My wife and I both grew up bilingual. For her it was Russian and Ukrainan, for me German and Italian. We live in a German-speaking country and we speak German to each other.
When our child was born 8 months ago, we decided that my wife would speak Russian to him whereas I would speak German.
The reason for picking German over Italian is that it has always been my primary language, even more so over the last 15 years, whereas I'm merely using Italian to talk to my parents which seldom requires a particularly sophisticated way of expressing myself. The consequence is that my Italian vocabulary, and with it the spoken flow, has suffered quite a bit. I did not want to teach my son a rather mediocrely spoken language as his main language.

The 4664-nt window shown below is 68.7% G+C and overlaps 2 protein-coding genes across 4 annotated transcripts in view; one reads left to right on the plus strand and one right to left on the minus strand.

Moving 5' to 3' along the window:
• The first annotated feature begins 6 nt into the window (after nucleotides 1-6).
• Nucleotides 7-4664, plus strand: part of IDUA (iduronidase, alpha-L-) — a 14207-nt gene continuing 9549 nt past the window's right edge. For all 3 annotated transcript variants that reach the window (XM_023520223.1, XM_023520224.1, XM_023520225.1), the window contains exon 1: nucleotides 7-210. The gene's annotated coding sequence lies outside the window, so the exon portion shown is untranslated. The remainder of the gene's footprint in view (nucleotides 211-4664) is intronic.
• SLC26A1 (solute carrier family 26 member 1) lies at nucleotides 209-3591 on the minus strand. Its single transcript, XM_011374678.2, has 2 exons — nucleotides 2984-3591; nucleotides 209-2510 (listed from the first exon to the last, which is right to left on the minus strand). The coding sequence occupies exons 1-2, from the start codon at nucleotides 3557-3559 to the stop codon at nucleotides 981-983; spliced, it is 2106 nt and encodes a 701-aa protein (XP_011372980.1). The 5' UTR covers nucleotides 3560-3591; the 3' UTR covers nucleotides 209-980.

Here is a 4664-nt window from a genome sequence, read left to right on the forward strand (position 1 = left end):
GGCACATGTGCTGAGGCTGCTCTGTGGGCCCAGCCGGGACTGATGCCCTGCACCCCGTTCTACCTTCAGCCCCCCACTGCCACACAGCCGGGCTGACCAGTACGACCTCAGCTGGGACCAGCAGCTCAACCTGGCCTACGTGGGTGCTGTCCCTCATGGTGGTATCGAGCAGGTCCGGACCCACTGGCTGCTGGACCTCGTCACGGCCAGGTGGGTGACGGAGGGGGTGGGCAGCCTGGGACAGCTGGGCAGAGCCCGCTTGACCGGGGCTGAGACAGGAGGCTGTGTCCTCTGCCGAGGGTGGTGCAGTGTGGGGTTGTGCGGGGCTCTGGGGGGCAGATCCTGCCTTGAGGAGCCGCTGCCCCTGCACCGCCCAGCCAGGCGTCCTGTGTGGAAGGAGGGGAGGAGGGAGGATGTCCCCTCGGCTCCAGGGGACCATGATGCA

However, I more and more feel sorry for eventually missing the chance of at least giving him a basic feel and understanding of the Italian language. Now I am struggling with how I would go about it. I don't think that deliberatly switching between the two languages would do him any favor. I have heard about the technique of using a language situation-driven, however, I don't know which situations would be appropriate or would qualify in order to implement this method consistently.
So, my question: Keeping in mind that my wife speaks Russian to our boy, how would I go about teaching him both German and Italian (with a stronger emphasis on German) without creating too much of a confusion for him?